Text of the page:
IPOs’ returns on average beat the market over the last two decades. The trends are similar to the ones observed earlier with the delta over the market return depending on how much time you waited before investing in the IPO and generating the highest amount of delta by waiting one week from the day of the IPO.
Now it would be amiss not to discuss the inherent risks associated with investing in an IPO. Out of the 1,063 IPOs in our analysis, only 62% of them gained in value and only a measly 29% of the IPOs beat the market over the long run. The outperformance over the market is coming due to a few outliers (Tesla - 25,000%+, Shopify - 5800%+, etc.) If you miss out on the top 1% of successful IPOs, your returns would be much lesser than the market.
The above analysis comes with some limitations that you should be aware of before trying to replicate the strategy
The number of IPOs in the analysis is approximately 1/3rd of the total IPOs which occurred during 2000-2020 . I don’t think this is a major concern since our sample of 1000+ stocks would be much more than enough to give statistical significance to our analysis.
Another limitation is that the delta that you are observing here might just be due to the additional risk that you are taking by buying into lesser-known/small-cap companies. The risk-adjusted return might give a different result.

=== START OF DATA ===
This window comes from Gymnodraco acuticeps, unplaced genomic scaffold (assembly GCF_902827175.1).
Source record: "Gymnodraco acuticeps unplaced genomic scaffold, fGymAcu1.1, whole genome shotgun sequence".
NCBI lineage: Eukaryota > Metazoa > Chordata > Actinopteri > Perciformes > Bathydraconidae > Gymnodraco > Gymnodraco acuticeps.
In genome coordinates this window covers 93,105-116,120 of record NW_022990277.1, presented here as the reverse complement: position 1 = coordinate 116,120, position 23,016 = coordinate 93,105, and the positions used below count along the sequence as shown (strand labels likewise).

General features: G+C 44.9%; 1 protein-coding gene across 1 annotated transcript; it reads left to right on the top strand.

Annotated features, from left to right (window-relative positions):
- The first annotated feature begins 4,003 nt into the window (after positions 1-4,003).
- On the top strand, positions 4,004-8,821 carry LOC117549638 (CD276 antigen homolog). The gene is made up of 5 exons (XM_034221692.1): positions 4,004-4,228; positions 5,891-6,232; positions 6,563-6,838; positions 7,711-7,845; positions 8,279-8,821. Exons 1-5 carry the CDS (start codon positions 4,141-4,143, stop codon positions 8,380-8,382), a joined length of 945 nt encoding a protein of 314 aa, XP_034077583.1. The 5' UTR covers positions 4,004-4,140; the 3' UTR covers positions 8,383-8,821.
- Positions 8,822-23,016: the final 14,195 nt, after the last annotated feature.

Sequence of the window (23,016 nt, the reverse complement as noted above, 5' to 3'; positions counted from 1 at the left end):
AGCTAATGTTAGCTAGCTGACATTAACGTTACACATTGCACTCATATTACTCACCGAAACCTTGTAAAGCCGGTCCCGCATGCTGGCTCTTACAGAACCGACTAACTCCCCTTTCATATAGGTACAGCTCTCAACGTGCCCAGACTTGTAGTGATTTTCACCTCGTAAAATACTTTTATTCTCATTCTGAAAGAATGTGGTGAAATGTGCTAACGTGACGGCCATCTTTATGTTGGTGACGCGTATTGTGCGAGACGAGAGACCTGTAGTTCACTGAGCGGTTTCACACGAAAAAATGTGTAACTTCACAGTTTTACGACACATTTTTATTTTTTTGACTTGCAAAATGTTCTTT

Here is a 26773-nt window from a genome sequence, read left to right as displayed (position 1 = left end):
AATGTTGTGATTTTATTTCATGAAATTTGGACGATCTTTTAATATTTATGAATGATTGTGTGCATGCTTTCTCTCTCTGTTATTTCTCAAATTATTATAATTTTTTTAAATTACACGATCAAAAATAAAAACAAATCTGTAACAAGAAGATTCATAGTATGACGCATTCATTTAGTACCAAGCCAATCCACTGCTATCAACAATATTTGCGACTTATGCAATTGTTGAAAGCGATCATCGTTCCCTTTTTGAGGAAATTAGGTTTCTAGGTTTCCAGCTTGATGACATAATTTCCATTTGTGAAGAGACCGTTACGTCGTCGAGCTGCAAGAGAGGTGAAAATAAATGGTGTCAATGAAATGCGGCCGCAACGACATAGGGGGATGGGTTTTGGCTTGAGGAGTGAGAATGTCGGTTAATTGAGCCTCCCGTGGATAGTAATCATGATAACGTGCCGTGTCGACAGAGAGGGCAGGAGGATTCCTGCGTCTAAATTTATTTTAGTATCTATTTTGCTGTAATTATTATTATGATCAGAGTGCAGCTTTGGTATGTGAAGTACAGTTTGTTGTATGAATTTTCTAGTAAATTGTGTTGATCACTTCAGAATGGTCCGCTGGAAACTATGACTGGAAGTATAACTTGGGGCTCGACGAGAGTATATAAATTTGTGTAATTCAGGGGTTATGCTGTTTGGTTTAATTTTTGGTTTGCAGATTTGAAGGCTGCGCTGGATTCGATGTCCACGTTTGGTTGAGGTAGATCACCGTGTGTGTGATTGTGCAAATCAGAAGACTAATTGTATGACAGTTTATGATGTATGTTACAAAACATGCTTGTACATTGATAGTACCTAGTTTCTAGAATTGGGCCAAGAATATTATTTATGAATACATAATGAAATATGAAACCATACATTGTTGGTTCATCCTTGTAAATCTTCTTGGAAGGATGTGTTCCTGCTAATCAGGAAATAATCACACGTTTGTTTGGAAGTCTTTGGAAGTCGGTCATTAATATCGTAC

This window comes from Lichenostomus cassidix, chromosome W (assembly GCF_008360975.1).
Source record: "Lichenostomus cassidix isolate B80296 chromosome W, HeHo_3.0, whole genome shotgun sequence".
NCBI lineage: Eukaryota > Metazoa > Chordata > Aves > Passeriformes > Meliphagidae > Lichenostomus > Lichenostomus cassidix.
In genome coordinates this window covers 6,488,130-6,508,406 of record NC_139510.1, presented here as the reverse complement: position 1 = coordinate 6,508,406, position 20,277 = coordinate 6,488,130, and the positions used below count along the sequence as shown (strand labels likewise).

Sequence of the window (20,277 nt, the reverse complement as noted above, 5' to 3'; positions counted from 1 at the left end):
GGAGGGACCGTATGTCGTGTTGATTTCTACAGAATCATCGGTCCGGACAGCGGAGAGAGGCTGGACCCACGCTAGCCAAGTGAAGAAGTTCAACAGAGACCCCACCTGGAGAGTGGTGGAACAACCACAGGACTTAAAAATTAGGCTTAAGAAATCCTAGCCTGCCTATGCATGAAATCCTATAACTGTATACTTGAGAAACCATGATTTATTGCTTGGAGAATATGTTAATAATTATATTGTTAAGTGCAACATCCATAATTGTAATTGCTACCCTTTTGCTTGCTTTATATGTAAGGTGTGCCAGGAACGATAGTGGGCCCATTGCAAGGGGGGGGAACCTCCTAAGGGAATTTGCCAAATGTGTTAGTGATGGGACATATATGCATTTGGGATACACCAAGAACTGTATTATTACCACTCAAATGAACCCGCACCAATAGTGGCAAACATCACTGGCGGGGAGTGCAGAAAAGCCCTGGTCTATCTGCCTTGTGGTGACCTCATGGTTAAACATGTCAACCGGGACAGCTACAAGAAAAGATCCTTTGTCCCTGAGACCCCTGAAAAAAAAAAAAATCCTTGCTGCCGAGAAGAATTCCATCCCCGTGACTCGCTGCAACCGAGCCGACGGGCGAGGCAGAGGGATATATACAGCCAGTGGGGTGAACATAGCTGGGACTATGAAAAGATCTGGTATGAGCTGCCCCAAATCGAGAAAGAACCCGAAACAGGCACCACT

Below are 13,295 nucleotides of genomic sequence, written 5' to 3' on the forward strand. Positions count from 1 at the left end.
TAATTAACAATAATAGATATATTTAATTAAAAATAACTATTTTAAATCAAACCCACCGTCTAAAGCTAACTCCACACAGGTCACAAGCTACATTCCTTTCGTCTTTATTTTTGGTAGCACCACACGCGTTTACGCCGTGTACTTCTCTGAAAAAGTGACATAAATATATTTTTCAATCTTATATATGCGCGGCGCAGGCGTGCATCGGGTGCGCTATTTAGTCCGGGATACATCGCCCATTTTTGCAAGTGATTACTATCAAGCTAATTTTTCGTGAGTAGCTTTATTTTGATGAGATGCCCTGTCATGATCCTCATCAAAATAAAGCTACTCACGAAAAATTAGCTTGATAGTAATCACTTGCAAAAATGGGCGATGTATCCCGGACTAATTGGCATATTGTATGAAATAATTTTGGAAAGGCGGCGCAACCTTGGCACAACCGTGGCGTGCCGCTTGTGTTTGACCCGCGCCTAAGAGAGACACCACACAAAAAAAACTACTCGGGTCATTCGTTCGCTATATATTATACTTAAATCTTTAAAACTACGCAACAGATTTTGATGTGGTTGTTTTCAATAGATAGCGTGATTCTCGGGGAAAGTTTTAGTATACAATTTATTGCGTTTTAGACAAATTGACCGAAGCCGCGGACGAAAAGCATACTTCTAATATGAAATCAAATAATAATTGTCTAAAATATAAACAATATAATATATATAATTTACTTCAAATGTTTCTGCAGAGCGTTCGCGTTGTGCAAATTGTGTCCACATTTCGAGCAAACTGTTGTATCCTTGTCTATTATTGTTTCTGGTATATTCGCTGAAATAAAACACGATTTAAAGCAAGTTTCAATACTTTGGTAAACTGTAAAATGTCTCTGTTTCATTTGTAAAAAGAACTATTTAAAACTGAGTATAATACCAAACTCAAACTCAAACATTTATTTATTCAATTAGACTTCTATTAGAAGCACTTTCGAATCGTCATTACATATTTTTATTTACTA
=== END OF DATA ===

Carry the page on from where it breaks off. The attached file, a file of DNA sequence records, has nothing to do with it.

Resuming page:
Continuing from the above point, we are currently in a massive bull run with ATH being broken every week. So the additional risk you are taking will be well rewarded but the outcome might look different if we do the same analysis in the middle of a bear market.
Buying into an IPO is an exciting prospect. Our analysis proves that even if you miss out on getting the IPO allocation, it’s still possible to beat the market by investing after the stock is listed on the market.
As I explained in my last post on IPO, investment banks are incentivized to slightly underprice while listing (unless it’s a really popular company) so that the IPO issue is 100% subscribed (their fees are dependent on a successful IPO) .
Whatever the case may be, if you are planning on holding on to the IPO only for a short period of time, you can maximize your returns by investing in the IPO as soon as it’s listed whereas if you are long term investor who is planning to hold on to the stock for a very long time, its better to wait a week or so for the stock price to settle before making your move!
Until next week…
 The company has only built and delivered 56 vehicles as of Oct 21. If Rivian IPO’d at $65 Billion, it means that each vehicle it delivered added more than $1 Billion in value to its shareholders. A similarly valued Ford delivered 4.1 Million vehicles in 2020. Truly wild times we are living in!
 Brokerages tend to allocate IPO shares to their premium clients - In the case of TD Ameritrade, your account must have a value of at least $250,000 or have completed 30 trades in the last 3 months.
 Take the examples of Robinhood and Coinbase IPO. Robinhood tanked on listing day losing 8% only to rally almost 100% in the next one week before coming back down to near its IPO pricing. Coinbase also had a wild ride on listing day with the share price going as high as $429 before crashing back down to ~$310.
 The major limitation was the absence of financial data in Yahoo Finance for certain stocks.
 There are a lot of contradictory opinions regarding this with some research showcasing that IPOs are usually undervalued while others argue that IPOs are overvalued. I guess you can twist data however you want to tell your story.
If you liked this post, you’ll love my other posts:
Analysis Sheet containing all the data: here